Politics

Fort Bend County extends redistricting process after activists push for more community input

Initially, Commissioners Court was scheduled to hold a public hearing and vote over proposed precinct maps next week, but the meeting has been pushed back.

Outside the Fort Bend County Courthouse on Aug. 28, 2020.

Fort Bend County Judge KP George announced Friday that the county’s redistricting process would be extended after local activists demanded more time to provide community input.

Initially, Commissioners Court was scheduled to hold a public hearing and vote over proposed precinct maps on Oct. 26, but the meeting has been pushed back to at least Nov. 2.

The Texas Organizing Project, along with several community members, have pushed for more time to review already proposed maps and to submit their own for consideration. The deadline for that process was originally on Friday.

“I have received numerous communications from the public about the timeline the Commissioners Court has adopted to receive feedback on proposed maps and to allow the public to submit maps for consideration,” George said in a statement. “The time is now for every resident to make their voice heard.”

Along with proposed maps submitted by the community, commissioners will consider three maps proposed from within the Court, which were publicly unveiled earlier this week.

Brianna Brown, TOP co-executive director, said those maps don’t accurately reflect the diversity of Fort Bend County, and would split apart already established communities.

“The policies that they enact over the next 10 years will have ripple effects for generations,” Brown said. “So what we’re saying is the process needs to be slowed down to get real and authentic feedback and input into the decision making process of how the lines are drawn.”

According to some community members, like Nabila Mansoor with the group Texas Asian American Democrats, the extension will give residents more time to submit maps that are more in line with what the community wants.

“It allows us to do the work we need to do to make sure that we can provide them with maps that we believe are a fair representation of the people that are in our county,” Mansoor said.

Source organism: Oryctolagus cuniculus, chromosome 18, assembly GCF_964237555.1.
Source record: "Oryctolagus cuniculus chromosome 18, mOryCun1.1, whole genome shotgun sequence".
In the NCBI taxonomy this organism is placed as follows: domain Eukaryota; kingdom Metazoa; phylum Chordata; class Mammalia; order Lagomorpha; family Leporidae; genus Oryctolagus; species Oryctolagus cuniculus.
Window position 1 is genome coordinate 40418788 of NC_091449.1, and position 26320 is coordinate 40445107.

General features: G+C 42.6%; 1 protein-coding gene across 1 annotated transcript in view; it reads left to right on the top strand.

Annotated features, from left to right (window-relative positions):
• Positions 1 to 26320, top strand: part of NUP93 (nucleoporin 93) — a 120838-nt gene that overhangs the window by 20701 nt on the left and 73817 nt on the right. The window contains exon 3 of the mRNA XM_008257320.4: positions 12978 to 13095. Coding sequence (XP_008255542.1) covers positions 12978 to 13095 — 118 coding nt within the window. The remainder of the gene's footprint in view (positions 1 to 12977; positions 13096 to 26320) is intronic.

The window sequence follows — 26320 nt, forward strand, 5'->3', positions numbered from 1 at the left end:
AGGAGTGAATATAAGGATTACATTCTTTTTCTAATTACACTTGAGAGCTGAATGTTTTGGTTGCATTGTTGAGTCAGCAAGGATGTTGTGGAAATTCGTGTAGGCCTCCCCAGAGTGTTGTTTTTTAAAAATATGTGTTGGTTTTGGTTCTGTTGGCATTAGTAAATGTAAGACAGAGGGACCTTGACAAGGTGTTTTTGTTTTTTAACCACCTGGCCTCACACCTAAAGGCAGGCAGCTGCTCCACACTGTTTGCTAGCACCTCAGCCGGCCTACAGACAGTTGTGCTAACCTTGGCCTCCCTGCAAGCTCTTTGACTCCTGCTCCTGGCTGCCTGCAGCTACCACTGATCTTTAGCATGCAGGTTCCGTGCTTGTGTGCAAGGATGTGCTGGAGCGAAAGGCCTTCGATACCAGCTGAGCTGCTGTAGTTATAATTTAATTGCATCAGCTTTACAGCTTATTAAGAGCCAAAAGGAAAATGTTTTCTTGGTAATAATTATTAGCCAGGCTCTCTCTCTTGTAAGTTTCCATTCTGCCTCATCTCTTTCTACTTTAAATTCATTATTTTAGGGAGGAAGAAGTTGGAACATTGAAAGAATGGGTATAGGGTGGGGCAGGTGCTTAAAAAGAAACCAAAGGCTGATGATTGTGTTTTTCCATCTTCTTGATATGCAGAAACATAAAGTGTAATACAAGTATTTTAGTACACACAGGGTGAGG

Fort Bend County is also contending with redistricting at the state level, as proposed congressional maps threaten to spilt the county into three separate congressional districts.

At the moment, most of the county is represented by U.S. Rep. Troy Nehls, R-Richmond, with a smaller section being held by U.S. Rep. Al Green, D-Houston. If approved by Gov. Greg Abbott, the new congressional maps would split the county once more, with a section of the region going to U.S. Rep. Lizzie Fletcher, D-Houston.

Last week, Judge George penned a letter addressed to the Texas House telling lawmakers that the proposed congressional maps would dilute the county’s voting power by mixing in votes from surrounding rural communities.

“Our residents deserve to choose their politicians, not the other way around,” George wrote. “I ask you today to make good on that principle by ensuring that a congressional district, in its entirety, is located within the already existing borders of Fort Bend County.”

George added that the county’s population growth over the last decade “more than warrants Fort Bend County staying wholly contained within one congressional district,” or at least maintaining its majority share of the district.

As for the county’s precinct maps, Mansoor said that it was important for the maps to be drawn in a way that would maintain representation among people of color.

“We’ll be spending the weekend trying to talk to community members, getting their input, and trying to figure out how we draw these lines in a way that allows us to keep our power,” Mansoor said. “A big part of that is making sure that those maps are fair.”

Additional reporting by Sara Willa Ernst.

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